College Terms You May Need to Know
Applying and planning for college comes with a whole new vocabulary. Here are some of the most common terms you might encounter in the process and a definition of what they mean.
- Grade Point Average (GPA) - This is ranked on a 4.0 scale and used to determine college admission requirements. A weighted scale awards higher scores for harder Honors and AP classes in which an “A” earns a 5.0, rather than 4.0 as in an average class. Unweighted means the school does not differentiate. (In the Tacoma School District, GPAs are unweighted.) Since colleges want students to take challenging classes, they typically compare students on an unweighted scale.
- General Education Diploma (GED) - This is set of tests that when passed certify the test taker has met high school academic skills; used as an alternative route to the traditional high school transcript.
Terms You’ll Encounters When Applying
- Common Application (Common App) - More than 800 member colleges and universities use a standardized application that students can fill out online.
- Admission - The process by which colleges and universities select and admit applicants.
- Regular Admission means students apply by the final deadline. Most applicants will receive admission decisions in March.
- Rolling Admission means applications are reviewed and students receive decisions on a “rolling basis”, depending upon when the application is submitted. The earlier a student applies, the better.
- Early Action means a student applies by an early deadline and will receive an admission decision by an early date. It is a "non-binding" application option, which means a student need not commit to the college if accepted. Early Action application deadlines are often in November.
- Early Decision means a student signs a legally-binding contract stating the student will attend that college if accepted. Moreover, admitted students must withdraw all other pending applications. A student can apply to only one college “Early Decision”, but can apply to additional colleges via Regular, Rolling, or Early Action Admission. Early Decision is also an earlier deadline, usually in November, and applications may receive special consideration in that smaller pool of applicants.
- Priority Date is not a deadline but a suggested date for application to colleges and universities in order to receive consideration for scholarships and other special programs. Priority dates are typically in November or December.
Terms to Know During Testing
- SAT - This is used as a benchmark for college admission. Tacoma Public School students may take the SAT at their high school for free in the spring of their junior year and the fall of their senior year. There are two main sections, Evidence-Based Reading and Writing, amd Math. Each has a maximum score of 800.
- SAT Subject Test - These are one-hour tests in specific areas of study, including English, math, science, history, and foreign language. Some colleges require one or more of these tests for admission.
- ACT - This is another test accepted by colleges and universities as a benchmark test for college admission. The test is on a 36-point scale and includes science reasoning as well as English, math and reading.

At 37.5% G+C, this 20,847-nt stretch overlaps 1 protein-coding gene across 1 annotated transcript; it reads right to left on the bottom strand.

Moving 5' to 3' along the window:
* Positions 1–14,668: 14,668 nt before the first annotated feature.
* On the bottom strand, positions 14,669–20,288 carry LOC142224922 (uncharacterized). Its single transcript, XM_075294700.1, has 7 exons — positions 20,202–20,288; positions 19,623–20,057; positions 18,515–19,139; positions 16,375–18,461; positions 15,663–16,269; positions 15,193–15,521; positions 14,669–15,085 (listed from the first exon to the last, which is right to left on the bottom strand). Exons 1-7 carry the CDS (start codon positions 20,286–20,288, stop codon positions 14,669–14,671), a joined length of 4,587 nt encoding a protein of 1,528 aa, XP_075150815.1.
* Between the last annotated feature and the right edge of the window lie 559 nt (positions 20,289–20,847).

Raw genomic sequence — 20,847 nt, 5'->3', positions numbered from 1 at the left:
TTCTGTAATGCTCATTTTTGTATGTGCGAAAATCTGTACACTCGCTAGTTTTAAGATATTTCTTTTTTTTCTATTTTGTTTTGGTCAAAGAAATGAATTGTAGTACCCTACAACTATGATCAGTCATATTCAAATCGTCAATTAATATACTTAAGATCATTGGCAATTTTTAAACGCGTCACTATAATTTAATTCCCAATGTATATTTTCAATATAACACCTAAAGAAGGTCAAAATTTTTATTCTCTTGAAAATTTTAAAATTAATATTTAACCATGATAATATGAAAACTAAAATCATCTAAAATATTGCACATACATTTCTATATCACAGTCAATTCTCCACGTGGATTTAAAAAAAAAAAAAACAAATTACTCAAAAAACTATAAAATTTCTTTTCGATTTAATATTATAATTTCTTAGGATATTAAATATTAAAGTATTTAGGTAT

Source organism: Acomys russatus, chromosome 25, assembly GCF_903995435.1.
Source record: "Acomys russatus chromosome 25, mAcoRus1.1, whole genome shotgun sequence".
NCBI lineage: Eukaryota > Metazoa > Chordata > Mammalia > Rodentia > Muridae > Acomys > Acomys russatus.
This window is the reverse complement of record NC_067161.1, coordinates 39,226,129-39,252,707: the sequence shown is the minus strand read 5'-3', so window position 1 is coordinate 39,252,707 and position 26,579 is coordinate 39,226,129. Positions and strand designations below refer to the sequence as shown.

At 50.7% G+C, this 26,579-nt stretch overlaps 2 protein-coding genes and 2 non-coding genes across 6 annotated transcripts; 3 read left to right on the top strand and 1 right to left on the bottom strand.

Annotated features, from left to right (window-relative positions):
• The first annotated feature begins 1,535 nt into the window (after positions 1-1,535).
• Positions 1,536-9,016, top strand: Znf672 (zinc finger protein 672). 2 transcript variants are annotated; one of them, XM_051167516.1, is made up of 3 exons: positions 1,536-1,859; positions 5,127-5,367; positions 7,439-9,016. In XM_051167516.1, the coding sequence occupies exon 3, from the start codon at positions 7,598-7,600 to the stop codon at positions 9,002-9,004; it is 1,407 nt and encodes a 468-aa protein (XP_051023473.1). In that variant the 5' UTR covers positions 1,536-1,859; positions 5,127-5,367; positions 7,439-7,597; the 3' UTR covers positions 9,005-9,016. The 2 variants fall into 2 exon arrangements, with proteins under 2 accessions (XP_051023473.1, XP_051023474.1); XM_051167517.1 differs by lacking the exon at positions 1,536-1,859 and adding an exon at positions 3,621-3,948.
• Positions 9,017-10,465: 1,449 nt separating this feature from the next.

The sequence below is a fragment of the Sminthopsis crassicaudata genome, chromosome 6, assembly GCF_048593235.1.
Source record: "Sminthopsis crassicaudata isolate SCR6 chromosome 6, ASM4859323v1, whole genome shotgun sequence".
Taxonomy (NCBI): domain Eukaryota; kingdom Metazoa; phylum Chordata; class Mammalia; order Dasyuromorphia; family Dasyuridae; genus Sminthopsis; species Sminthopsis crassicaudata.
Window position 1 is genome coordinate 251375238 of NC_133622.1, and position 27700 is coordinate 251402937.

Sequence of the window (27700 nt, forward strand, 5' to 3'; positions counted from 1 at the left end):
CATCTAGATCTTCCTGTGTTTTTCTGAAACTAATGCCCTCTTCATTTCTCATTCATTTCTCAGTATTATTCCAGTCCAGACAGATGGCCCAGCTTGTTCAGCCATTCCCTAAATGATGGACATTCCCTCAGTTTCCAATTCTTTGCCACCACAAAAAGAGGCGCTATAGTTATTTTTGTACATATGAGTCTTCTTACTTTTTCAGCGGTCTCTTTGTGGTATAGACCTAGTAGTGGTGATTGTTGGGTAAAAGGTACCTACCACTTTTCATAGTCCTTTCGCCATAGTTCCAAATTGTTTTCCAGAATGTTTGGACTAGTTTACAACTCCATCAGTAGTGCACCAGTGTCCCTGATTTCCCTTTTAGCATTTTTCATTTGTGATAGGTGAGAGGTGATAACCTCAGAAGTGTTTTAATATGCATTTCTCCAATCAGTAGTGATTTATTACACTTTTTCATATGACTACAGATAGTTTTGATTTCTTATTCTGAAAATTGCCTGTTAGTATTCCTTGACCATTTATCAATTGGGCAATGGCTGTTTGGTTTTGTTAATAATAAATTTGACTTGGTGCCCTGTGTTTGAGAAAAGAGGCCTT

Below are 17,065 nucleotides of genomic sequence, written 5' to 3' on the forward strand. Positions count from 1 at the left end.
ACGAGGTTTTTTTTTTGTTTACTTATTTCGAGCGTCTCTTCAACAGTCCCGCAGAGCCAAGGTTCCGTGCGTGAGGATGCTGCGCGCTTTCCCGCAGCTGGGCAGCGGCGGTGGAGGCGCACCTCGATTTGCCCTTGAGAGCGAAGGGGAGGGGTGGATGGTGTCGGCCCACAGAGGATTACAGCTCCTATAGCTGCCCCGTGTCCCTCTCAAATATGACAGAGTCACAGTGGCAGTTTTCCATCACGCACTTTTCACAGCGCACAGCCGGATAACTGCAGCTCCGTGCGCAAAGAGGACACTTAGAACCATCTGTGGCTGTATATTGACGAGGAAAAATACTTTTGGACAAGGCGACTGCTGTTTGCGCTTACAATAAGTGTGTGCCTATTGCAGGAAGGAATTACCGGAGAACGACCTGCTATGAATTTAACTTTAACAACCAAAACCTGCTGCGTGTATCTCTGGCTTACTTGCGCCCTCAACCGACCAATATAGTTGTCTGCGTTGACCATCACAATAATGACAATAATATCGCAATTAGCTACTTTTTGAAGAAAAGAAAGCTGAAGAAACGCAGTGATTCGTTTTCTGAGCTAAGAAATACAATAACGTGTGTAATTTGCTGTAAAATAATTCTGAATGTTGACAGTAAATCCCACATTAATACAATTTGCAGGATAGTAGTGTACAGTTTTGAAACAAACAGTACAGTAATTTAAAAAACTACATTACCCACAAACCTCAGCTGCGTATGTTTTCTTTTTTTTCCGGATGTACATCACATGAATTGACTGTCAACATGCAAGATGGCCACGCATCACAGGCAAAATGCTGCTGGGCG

- ACCUPLACER - This is an adaptive assessment of reading comprehension and math that some colleges use to determine placement for college-level courses.
Terms You’ll Need to Know About Paying for College
- Free Application for Federal Student Aid (FAFSA) - Students who want to apply for financial aid and are eligible to file the FAFSA will complete this form each year. The application opens October 1.
- Washington Application for State Financial Aid (WASFA) - Students in Washington who are ineligible to file the FAFSA may be eligible to file the WASFA. Like the FAFSA, eligible students will complete the form each year. The application opens October 1.
- Merit-Based Scholarship or Aid - This is money awarded for college without regard for financial need. This type of college aid is usually awarded for academic achievement, such as high GPA and/or test scores, or talents and unique traits such as artistic, musical, service, or athletic skills.
- Need-Based Scholarship or Aid - This is awarded based upon your family’s financial need. Federal grant, work study, and loan eligibility depends on filing a FAFSA.
- Act Six - This leadership and scholarship program connect students with local faith- and social-justice-based colleges to equip emerging urban and community leaders to engage the college campus and their communities at home. This scholarship provides a four-year, full-tuition scholarship along with intensive training, strong campus support, and ongoing leadership and vocational development. The application period opens in summer and closes in late October or early November.
- College Bound Scholarship Program - Income-eligible students who applied by eighth grade, graduate with a 2.0 GPA or higher, have no felony convictions, file a FAFSA or WASFA, and are admitted to college, earn a commitment of state financial aid to cover basic tuition (at public rates) at Washington institutions. The scholarship is pending the college's verification of the students' financial and academic eligibility.
- College Scholarship Service Profile (CSS Profile) - An application distributed by the College Board to give some private colleges a closer look at the finances of a student and family, in addition to the FAFSA. It includes a fee and is more detailed. www.collegeboard.org
- Guaranteed Education Tuition (GET) - Pre-paid tuition plan in Washington state that helps families invest money for college, locking tuition in at today’s prices, to be applied in the future.